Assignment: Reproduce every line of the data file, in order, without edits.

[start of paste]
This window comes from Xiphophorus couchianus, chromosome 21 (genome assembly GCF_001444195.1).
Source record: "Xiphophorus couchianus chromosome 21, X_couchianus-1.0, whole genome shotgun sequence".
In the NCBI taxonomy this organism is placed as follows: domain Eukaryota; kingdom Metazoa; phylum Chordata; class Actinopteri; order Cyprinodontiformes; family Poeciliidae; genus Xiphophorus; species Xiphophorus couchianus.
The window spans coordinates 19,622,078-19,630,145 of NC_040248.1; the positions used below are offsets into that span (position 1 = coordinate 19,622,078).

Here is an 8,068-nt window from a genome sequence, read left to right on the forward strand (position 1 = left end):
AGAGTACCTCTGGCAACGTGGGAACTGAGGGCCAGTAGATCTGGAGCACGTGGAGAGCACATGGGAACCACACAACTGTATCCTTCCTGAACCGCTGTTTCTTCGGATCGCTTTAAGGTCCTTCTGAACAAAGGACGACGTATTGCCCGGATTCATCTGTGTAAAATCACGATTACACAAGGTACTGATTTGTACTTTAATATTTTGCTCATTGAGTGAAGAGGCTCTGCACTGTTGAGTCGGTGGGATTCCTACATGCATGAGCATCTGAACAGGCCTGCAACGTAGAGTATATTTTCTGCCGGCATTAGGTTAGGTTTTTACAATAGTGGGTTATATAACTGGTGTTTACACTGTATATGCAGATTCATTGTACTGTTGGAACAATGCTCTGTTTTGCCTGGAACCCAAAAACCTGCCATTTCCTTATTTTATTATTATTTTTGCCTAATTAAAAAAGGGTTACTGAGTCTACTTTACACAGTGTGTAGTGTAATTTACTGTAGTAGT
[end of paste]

This window comes from Xiphophorus couchianus, chromosome 21 (genome assembly GCF_001444195.1).
Source record: "Xiphophorus couchianus chromosome 21, X_couchianus-1.0, whole genome shotgun sequence".
In the NCBI taxonomy this organism is placed as follows: domain Eukaryota; kingdom Metazoa; phylum Chordata; class Actinopteri; order Cyprinodontiformes; family Poeciliidae; genus Xiphophorus; species Xiphophorus couchianus.
The window spans coordinates 19,622,078-19,630,145 of NC_040248.1; the positions used below are offsets into that span (position 1 = coordinate 19,622,078).

Here is an 8,068-nt window from a genome sequence, read left to right on the forward strand (position 1 = left end):
AGAGTACCTCTGGCAACGTGGGAACTGAGGGCCAGTAGATCTGGAGCACGTGGAGAGCACATGGGAACCACACAACTGTATCCTTCCTGAACCGCTGTTTCTTCGGATCGCTTTAAGGTCCTTCTGAACAAAGGACGACGTATTGCCCGGATTCATCTGTGTAAAATCACGATTACACAAGGTACTGATTTGTACTTTAATATTTTGCTCATTGAGTGAAGAGGCTCTGCACTGTTGAGTCGGTGGGATTCCTACATGCATGAGCATCTGAACAGGCCTGCAACGTAGAGTATATTTTCTGCCGGCATTAGGTTAGGTTTTTACAATAGTGGGTTATATAACTGGTGTTTACACTGTATATGCAGATTCATTGTACTGTTGGAACAATGCTCTGTTTTGCCTGGAACCCAAAAACCTGCCATTTCCTTATTTTATTATTATTTTTGCCTAATTAAAAAAGGGTTACTGAGTCTACTTTACACAGTGTGTAGTGTAATTTACTGTAGTAGT